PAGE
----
Dow to fire up to 40 for sexually explicit emails

Dow Chemical, which had problems with pornographic emails earlier this year, says it will fire up to 40 employees this week because of new violations.

          Dow Chemical, which had problems with pornographic emails earlier this year, says it will fire up to 40 employees this week because of new violations.

          The two cases are unconnected, according to spokeswoman Kanina Blanchard.

          She adds that Dow doesn't monitor email and says these violations, which took place at the company's Freeport, Texas, location, came to light as a result of complaints by other employees.

          "When employees make a specific complaint -- as in this case -- it triggered an investigation which included a review of the servers which host the email accounts," she says.

          Employees who had pornographic or violent materials in their accounts were investigated, she says. Those who actively brought in, saved and disseminated the material, those who had material that was extremely graphic or violent in nature, and those with histories of violating Dow policies were singled out for termination.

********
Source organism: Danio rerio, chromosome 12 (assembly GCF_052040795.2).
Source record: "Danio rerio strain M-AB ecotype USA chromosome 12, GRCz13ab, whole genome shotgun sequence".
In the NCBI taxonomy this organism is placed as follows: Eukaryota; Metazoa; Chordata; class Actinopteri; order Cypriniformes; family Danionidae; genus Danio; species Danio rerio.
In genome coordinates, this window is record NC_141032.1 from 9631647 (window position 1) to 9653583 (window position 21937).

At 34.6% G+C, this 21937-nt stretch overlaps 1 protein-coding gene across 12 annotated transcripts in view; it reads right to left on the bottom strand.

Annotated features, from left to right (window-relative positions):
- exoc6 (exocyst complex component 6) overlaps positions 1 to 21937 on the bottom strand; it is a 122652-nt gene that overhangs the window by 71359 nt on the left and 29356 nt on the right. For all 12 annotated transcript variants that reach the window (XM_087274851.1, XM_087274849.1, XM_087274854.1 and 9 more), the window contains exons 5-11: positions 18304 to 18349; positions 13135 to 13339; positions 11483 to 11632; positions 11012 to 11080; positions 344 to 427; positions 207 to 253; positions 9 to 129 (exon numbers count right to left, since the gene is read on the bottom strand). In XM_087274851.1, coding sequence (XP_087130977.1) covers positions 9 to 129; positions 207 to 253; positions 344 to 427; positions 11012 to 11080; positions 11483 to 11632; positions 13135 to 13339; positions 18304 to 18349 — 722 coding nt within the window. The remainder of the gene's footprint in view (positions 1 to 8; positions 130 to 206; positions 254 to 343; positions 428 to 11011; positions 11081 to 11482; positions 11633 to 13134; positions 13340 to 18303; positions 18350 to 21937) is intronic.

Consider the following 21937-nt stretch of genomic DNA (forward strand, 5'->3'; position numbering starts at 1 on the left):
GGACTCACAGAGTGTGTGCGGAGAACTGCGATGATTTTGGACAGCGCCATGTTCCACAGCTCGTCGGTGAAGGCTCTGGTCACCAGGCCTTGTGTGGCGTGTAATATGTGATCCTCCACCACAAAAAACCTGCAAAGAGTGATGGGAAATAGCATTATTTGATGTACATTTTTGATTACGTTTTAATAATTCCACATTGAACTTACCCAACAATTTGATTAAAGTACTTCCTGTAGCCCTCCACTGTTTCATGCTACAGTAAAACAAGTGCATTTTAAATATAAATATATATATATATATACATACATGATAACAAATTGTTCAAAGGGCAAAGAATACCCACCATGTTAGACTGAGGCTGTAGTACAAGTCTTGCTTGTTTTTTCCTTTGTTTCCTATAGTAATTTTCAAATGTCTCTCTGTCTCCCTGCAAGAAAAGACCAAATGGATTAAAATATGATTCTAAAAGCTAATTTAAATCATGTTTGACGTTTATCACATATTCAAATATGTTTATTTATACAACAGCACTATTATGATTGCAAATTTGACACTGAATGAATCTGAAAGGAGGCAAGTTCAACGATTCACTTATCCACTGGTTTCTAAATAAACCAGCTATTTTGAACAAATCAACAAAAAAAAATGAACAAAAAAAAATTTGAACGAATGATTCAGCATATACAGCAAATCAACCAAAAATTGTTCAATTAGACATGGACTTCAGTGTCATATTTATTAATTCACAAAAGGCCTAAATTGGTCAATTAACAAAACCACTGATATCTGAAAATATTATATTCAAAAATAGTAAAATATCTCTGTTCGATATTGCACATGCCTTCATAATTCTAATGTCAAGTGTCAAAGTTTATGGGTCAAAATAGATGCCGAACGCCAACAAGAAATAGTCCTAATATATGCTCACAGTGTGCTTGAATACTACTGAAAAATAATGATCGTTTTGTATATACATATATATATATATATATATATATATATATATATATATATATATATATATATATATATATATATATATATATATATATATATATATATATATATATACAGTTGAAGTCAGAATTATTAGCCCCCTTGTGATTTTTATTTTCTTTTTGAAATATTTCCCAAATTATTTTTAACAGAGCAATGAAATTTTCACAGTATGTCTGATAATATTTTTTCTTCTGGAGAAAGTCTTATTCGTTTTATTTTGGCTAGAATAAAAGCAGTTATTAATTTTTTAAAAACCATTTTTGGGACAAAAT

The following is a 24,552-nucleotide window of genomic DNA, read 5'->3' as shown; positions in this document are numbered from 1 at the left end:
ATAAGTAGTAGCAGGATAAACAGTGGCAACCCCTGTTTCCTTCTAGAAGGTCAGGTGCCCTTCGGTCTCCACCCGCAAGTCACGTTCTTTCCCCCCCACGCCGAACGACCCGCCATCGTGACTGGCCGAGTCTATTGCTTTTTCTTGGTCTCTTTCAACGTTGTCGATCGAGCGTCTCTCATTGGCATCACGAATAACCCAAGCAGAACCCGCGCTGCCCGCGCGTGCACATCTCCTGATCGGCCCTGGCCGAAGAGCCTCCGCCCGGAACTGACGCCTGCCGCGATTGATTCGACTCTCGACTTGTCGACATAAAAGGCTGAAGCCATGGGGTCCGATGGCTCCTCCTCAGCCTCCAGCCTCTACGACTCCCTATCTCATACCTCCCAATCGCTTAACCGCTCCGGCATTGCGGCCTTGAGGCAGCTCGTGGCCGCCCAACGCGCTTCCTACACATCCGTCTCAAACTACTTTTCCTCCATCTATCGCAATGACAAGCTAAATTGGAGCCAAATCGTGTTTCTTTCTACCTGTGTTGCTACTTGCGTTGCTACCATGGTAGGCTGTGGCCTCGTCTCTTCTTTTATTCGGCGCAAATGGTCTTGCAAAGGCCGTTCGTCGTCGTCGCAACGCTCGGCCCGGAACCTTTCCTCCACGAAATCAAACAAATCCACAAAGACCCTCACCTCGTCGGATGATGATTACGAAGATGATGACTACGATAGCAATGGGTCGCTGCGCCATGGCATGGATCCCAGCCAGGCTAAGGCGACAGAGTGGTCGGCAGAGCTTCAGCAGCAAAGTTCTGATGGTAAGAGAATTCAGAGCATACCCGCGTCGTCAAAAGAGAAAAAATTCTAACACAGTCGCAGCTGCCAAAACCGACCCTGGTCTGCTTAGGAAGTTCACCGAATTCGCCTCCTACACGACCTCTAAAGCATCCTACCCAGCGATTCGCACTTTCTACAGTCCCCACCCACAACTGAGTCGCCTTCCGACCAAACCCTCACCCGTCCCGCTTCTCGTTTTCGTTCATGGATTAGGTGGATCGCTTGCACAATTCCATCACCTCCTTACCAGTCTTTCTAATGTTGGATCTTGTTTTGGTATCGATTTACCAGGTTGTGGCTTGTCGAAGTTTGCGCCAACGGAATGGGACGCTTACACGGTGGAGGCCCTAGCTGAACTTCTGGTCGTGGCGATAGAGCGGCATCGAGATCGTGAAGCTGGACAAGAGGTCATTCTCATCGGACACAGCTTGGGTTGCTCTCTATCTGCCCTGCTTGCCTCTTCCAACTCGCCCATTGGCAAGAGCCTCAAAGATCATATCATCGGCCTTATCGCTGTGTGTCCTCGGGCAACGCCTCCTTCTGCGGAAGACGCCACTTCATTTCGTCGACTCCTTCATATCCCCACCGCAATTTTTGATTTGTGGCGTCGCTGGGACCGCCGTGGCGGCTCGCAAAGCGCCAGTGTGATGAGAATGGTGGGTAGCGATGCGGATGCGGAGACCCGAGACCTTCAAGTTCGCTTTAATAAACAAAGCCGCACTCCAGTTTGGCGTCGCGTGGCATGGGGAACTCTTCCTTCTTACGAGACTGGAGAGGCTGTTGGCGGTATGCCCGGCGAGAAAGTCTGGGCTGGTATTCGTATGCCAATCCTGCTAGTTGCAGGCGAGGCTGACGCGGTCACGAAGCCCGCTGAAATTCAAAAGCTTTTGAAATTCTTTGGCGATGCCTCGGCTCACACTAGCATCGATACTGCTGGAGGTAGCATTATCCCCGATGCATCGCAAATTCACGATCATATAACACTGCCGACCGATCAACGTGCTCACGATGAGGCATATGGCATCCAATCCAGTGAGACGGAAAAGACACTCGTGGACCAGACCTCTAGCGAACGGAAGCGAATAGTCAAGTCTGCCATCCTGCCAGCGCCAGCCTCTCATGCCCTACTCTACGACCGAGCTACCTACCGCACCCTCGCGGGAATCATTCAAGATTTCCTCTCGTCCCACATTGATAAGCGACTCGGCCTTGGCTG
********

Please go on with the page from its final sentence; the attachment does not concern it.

"This was a minority of employees," she says, and employees who innocently received pornographic materials were not investigated.

          "I personally have received off-colour or inappropriate emails," she says. "Once you get on the spam lists, you all know what you get. But this is not the kind of activity that you would get questioned about."

          Last month, Dow concluded another investigation sparked by complaints that resulted in the firings of about 50 employees at its Midland, Michigan, site.

          As a result of these incidents, the company will step up efforts to communicate its email policies.

          "We will be doing additional training," Blanchard says.

          Other companies can learn from this lesson, says Lauren Haywood, acting president and CEO at the Electronic Messaging Association & E-Business Forum.

          "The key thing is training and education for their employees," she says. She adds that it's important for a company to decide on an email privacy policy.

          Ken Dort, a Chicago-based attorney at Gordon & Glickson, says Dow has to investigate the pornographic emails to avoid appearing to support a hostile work environment.

          They really had no choice because sexual harassment was involved, he says. They weren't violating privacy rights because the employer has the right to look at an employee email. Dow also had to look at personal email to determine if the claims of sexual harassment were true.

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